Under the Macquarie Harbour Area Management Agreement, each month we record and report to the Environment Protection Authority on:

  • Ambient salinity
  • Dissolved oxygen levels
  • Water temperatures
  • Phytoplankton (species and quantity)
  • Water quality
  • Benthic surveys, which assess sediment impacts (annual and as required)
  • Stock losses
  • Wildlife interactions

Frequently Asked Questions

What is the pen to plate story of your salmon?

Petuna understands consumers today want to know where their food comes from and that it is sustainably and ethically sourced, grown and processed. Follow our salmon’s story from farm to fork to learn more.

Does Petuna use pigments?

Salmon and Ocean Trout contain carotenoid pigments of which there are over 600 naturally occurring. Carotenoid pigments provide colour to carrots or the red colour in prawns, as an example.

Specific to salmon and Ocean Trout are a group of pigments called xanthophylls, of which astaxanthin is one. These are also found in krill, crayfish and crustaceans.

The red colour of salmon and Ocean Trout is generated from a diet that contains astaxanthin. In the wild, astaxanthin is sourced from krill or crustaceans that are eaten by the fish. A sustainable way to source astaxanthin is to manufacture a nature-identical form.

This has an identical chemical structure to ‘wild’ astaxanthin but does not require the depletion of krill stocks to source sufficient amounts.

In addition, astaxanthin is an incredibly powerful antioxidant. This is essential during egg development and helps maintain the health and wellbeing of our fish through all stages of development.

Petuna has also been trialling the use of a natural astaxanthin which has been synthesised by algae since 2014.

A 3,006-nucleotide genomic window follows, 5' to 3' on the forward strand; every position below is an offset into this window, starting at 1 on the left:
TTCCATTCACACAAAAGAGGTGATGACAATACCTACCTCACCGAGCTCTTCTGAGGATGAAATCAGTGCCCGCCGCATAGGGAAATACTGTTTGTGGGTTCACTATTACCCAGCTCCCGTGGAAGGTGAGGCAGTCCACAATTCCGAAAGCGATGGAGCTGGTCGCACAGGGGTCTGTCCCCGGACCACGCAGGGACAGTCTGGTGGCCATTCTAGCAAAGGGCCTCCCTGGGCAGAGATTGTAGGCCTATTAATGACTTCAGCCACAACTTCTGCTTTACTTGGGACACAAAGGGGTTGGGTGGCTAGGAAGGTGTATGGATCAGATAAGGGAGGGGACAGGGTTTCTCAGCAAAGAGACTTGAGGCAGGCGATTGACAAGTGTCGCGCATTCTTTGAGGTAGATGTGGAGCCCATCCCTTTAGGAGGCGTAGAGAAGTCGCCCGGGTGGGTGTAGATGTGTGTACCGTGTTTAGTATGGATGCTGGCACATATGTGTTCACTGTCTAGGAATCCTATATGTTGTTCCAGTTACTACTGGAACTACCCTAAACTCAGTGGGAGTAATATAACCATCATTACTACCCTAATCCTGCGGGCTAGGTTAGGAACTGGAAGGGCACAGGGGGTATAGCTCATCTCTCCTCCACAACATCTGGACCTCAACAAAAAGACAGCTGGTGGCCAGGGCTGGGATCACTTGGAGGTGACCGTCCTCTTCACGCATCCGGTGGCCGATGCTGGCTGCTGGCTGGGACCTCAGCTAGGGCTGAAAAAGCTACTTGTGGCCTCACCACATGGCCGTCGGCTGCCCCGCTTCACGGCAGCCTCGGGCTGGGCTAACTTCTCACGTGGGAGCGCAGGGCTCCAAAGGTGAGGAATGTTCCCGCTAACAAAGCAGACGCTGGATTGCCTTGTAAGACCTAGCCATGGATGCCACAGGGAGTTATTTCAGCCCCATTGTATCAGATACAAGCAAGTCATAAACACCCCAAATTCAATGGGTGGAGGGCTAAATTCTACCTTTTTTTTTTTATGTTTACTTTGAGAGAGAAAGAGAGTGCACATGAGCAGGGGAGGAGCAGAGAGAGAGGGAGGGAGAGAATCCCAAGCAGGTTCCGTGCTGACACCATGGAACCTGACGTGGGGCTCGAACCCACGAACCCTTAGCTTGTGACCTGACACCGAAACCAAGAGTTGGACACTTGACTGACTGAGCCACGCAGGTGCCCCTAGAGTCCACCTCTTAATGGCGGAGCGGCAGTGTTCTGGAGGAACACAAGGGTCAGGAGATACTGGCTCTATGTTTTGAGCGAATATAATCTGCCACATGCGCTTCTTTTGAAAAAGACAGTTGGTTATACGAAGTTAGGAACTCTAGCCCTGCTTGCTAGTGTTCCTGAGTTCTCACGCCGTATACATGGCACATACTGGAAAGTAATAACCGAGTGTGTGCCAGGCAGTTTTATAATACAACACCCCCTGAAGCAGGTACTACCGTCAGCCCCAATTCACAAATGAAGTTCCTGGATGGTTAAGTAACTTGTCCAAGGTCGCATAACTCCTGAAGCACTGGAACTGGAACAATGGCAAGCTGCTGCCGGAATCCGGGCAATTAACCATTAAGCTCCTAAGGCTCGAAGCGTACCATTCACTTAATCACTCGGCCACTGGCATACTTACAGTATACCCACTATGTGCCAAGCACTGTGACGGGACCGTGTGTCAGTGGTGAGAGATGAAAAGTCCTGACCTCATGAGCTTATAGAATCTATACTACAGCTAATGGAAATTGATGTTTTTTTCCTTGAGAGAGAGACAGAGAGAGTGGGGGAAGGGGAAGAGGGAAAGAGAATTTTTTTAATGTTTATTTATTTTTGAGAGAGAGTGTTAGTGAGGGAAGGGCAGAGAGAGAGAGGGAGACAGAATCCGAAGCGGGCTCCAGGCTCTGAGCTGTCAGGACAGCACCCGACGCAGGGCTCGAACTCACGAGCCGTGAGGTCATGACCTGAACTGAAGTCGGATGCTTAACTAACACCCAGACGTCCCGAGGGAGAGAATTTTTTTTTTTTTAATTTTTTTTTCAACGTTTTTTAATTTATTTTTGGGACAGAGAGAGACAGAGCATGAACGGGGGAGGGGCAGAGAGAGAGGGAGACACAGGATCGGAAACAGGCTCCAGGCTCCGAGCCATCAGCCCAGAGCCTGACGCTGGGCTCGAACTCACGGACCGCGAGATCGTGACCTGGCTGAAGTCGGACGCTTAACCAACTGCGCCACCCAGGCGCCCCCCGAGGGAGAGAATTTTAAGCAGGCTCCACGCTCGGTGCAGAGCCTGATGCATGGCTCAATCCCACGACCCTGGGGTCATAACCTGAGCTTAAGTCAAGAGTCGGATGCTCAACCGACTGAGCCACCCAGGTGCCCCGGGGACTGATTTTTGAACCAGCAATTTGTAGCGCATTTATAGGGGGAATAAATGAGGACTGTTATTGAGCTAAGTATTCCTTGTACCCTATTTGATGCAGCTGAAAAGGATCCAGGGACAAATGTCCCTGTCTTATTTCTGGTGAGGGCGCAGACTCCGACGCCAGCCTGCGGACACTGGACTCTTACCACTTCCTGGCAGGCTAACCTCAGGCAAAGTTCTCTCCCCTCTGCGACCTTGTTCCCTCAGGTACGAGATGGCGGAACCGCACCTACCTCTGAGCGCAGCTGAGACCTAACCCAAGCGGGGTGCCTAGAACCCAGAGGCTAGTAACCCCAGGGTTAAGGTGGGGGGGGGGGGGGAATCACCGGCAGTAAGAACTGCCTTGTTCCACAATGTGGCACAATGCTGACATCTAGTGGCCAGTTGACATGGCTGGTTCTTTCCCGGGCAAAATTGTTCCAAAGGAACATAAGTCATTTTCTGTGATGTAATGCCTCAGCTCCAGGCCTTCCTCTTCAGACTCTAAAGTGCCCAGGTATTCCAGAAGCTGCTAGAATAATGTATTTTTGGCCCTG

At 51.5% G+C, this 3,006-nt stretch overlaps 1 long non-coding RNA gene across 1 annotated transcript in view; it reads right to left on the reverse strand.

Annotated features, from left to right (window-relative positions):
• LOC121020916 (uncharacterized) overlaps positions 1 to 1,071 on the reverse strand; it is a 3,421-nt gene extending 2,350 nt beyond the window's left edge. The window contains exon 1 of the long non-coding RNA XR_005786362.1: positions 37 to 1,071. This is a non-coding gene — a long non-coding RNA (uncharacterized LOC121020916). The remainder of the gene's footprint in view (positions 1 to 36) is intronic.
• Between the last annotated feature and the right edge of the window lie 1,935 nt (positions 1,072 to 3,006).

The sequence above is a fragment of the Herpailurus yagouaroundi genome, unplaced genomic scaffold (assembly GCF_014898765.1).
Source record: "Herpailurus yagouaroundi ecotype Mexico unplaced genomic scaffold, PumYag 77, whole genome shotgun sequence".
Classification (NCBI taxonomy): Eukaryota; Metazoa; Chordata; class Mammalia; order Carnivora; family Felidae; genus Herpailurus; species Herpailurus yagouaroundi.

Do you feed your salmon antibiotics or growth hormones?

Antibiotics have and may be used during periods where stock have been diagnosed with a bacterial disease. The provision of antibiotics and the need to treat occurs only under the supervision of a registered veterinarian with a key focus on the health and wellbeing of the animal.

Petuna has only ever used antibiotics to treat diagnosed bacterial infection. We have never used antibiotics as a preventative treatment.

Antibiotics were last used in early 2015 in our freshwater operations to treat a gut bacteria (Yersinia), which is naturally occurring within the Tasmanian environment and proliferated in our stocks due to a period of heavy rain and flooding in the north of the state.

In any instance where antibiotics are administered, stocks are harvested well after the required withholding period.

Petuna has never used growth hormones.

How do you protect the environment in Macquarie Harbour?

Petuna understands and accepts its social obligation to help maintain the integrity of such a pristine environment. It is also in our commercial best interest to do so.

Our Environmental Management Plan stipulates how our aquaculture activities must be constantly monitored to ensure minimal impact on the environment.

We have invested in state-of-the-art feed systems and oxygen probes which, via underwater cameras, digitally monitor fish feeding behaviour to minimise waste and reduce the impact of any particulate nutrient inputs into the marine environment.

We use responsibly sourced fish feed, maintain low stocks of fish and use the best industry technology to prevent farmed fish escaping into the wild.

Petuna is acutely aware that Macquarie Harbour is vital for multiple industries as well as for its intrinsic value, which is why we’ve adopted a single strategy approach to farming in the area, with the lowest biomass per hectare of water space and lowest input stock ratio per cubic metre.

What and where are your plans for future expansion?